Military service emphasizes personal discipline, time management, and efficiency. With these qualities, a number of successful veterans have become captains of industry.
1. Johnson & Johnson
A West Point graduate and former Ranger, Alex Gorsky serves as the CEO and chairman of the board of directors.
Under his leadership, the 132-year old company – which manufactures baby products to medical devices – continues to be one of the world’s exceptional corporations.
2. Foot Locker
Before retiring as chairman and CEO in 2014, Ken Hicks often walked into one of his stores to see how things are going.
After graduation from West Point in 1974, he served as an artillery officer in Korea. He later pursued a business degree at Harvard and then entered the business world.
“I learned a heck of a lot in the Army about people and how to lead.”
The CEO of FedEx, Frederick Smith, began life on crutches.
He defeated his aliment, played sports in high school and then enlisted in the Marines. He served two tours in Vietnam, one as an infantryman and another as a pilot.
He is referred to as “The Father of Overnight Delivery.”
4. Lockheed Martin
Robert Steven, a former Marine, was the CEO of this global aerospace, defense, security and advanced technologies companies until his retirement in 2012.
During a speech in 2010 he said, “I learned about leadership when I was 18-years-old and first introduced to the United States Marine Corps…”
“…where leadership is taught … every minute and every day, in every action, every word, every deed, and every circumstance.”
Josue Robles, Jr., former CEO and president of the Texas-based Fortune 500 company, began his 28-year career in the Army with service in Korea, Vietnam, Germany and Spain.
While on active duty in 1990, he served on the board of USAA’s military financial services. Retiring as a Major General in 1994, he took over as CEO in 2007.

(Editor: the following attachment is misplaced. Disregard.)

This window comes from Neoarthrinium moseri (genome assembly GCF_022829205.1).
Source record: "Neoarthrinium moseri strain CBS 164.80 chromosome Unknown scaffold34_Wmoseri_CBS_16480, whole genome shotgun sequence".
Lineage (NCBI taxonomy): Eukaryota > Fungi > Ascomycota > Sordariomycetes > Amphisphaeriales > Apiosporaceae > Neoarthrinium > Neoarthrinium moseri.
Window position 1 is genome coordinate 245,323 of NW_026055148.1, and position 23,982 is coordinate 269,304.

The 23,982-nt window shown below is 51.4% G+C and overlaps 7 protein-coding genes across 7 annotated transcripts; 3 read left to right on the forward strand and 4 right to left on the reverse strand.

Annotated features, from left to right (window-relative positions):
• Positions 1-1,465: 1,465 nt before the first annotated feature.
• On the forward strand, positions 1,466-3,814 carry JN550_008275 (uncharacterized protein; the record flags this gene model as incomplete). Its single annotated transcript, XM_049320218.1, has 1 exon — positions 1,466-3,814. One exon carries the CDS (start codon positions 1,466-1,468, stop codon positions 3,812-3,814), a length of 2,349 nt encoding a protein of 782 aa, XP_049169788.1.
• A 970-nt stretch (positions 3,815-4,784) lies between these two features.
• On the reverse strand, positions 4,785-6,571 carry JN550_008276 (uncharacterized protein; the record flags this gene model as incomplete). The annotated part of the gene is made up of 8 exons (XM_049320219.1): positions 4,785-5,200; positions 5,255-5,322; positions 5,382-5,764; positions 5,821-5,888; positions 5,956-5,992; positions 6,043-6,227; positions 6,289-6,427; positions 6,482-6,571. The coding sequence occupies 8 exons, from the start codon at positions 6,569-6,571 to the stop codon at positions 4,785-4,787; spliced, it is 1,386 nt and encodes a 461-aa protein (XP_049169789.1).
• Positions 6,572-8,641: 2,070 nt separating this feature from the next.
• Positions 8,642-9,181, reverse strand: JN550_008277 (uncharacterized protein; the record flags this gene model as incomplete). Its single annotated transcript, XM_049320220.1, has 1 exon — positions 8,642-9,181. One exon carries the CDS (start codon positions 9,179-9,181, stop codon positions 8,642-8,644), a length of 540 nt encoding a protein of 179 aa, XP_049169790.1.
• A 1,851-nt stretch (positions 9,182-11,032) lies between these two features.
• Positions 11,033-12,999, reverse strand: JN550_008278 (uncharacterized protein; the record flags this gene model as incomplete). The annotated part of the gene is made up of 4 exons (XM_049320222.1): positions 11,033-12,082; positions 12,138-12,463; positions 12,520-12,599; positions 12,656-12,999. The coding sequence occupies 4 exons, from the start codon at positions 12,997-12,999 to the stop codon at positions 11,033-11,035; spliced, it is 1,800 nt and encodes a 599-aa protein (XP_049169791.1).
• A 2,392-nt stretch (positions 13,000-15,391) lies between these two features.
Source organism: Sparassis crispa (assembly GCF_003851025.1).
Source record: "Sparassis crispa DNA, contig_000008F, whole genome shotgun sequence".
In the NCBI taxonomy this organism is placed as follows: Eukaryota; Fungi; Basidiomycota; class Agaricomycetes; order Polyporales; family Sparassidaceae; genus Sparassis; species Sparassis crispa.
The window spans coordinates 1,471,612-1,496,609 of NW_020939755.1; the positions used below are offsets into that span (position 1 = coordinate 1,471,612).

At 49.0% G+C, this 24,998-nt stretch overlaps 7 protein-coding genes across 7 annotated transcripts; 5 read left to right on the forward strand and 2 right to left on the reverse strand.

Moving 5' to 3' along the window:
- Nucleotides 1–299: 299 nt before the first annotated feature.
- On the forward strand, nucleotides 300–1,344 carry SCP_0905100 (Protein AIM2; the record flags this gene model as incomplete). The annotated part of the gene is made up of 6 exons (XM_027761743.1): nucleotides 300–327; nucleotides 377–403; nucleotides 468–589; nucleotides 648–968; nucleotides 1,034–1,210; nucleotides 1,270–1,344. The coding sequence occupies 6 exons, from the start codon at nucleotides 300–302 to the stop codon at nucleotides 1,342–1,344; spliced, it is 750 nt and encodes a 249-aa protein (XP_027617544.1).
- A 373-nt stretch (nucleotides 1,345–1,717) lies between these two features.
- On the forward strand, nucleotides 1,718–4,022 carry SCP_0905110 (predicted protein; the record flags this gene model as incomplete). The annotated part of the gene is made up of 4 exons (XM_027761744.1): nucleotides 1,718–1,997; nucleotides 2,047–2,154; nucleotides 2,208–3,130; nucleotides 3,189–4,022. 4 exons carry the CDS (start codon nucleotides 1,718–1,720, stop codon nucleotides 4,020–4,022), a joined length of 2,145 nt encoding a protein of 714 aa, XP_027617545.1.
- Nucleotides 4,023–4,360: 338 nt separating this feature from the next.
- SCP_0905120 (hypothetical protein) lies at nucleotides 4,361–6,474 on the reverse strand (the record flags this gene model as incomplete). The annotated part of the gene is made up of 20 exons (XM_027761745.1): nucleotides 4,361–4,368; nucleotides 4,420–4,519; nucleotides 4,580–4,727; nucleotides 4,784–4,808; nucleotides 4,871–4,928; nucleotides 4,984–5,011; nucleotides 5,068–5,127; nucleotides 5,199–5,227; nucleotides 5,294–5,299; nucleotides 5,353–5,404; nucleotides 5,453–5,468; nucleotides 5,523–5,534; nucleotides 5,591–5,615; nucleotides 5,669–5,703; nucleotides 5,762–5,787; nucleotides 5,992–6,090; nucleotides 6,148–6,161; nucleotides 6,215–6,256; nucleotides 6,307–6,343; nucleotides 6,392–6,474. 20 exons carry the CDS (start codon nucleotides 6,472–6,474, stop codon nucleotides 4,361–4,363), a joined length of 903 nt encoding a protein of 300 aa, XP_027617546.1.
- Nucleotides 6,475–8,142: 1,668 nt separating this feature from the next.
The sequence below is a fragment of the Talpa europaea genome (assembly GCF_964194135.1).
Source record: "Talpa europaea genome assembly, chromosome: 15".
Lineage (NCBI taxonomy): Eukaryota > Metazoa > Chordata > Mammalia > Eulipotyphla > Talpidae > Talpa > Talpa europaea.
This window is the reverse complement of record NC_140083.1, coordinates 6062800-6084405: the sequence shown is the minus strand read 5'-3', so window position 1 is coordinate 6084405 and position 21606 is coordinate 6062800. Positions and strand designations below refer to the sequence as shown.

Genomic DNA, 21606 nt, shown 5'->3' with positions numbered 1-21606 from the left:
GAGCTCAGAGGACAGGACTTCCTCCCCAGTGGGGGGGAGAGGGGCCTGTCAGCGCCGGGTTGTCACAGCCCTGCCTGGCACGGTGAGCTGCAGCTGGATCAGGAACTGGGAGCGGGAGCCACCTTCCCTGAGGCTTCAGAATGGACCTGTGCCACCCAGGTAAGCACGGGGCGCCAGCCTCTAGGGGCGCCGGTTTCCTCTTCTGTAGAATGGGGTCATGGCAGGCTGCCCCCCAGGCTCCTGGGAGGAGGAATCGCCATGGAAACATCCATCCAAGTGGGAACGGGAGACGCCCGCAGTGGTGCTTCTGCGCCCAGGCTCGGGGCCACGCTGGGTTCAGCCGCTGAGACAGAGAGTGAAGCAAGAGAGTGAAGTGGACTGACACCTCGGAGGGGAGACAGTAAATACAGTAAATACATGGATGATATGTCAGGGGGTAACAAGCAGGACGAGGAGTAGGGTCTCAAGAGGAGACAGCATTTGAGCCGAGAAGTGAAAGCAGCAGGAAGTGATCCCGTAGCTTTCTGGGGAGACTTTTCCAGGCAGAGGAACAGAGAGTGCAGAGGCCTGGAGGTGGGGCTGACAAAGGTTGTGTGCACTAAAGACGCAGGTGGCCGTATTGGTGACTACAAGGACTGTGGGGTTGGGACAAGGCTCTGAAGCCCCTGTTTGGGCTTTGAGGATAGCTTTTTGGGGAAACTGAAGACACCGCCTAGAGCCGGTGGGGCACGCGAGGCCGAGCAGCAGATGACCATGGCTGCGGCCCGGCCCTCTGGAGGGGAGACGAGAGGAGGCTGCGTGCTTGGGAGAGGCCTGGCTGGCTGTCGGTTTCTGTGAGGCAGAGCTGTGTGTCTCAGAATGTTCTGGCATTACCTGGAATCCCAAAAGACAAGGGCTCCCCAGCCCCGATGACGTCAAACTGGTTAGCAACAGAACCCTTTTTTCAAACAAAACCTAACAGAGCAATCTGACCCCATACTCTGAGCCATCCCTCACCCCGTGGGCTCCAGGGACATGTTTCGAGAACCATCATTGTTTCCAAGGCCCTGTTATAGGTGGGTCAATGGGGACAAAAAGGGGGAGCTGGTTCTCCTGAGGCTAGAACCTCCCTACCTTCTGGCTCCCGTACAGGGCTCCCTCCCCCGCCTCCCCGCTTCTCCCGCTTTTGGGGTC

“We know what it means to serve,” he said in a 2013 interview.
Before joining the Navy in 1961, James Skinner worked at a McDonald’s. After a decade of service – to include two tours during the Vietnam War – he interviewed for a job as a manager trainee at another McDonald’s.
Forty-one years later he stepped down as CEO in 2012 after placing McDonald’s on a sound financial footing.
7. Casey’s General Stores
Robert Myer’s goal in 1988, after retiring from the Army as a lieutenant colonel, was to make enough money to offset his retired pay versus his active duty pay.
He took up the helm of Casey’s General Stores, whose stock increased fivefold in the decade before he retired. Casey’s is a popular chain of convenience stores in the Midwest, known especially for their pizza delivery.
“I never expected to be CEO,” he said during a 2016 interview.
“I had the organizational background and skills that I acquired in the military that allowed me to do a bunch of different things.”
8. Proctor & Gamble
When he was 11, Robert McDonald wrote his congressman asking for an appointment to West Point.
He eventually received an appointment, retiring in 1980. He soon went to work for Proctor & Gamble.
“If you gonna be in the Army, go into the infantry,” he said in a 2013 interview. “If you’ve going to be in marketing, work for P&G. You don’t do things halfway.”
Jason McCarthy, founder and CEO, claims that GORUCK is an improbable story of business success.
A former Special Forces soldier who served in Iraq and West Africa, he took his experiences as a soldier and hardwired them into his company, its best-selling product line, and its grassroots public relations machine, the very popular GORUCK challenge series.
“My background is in Special Forces, which gave me the skills to understand the difference between good gear and bad gear.”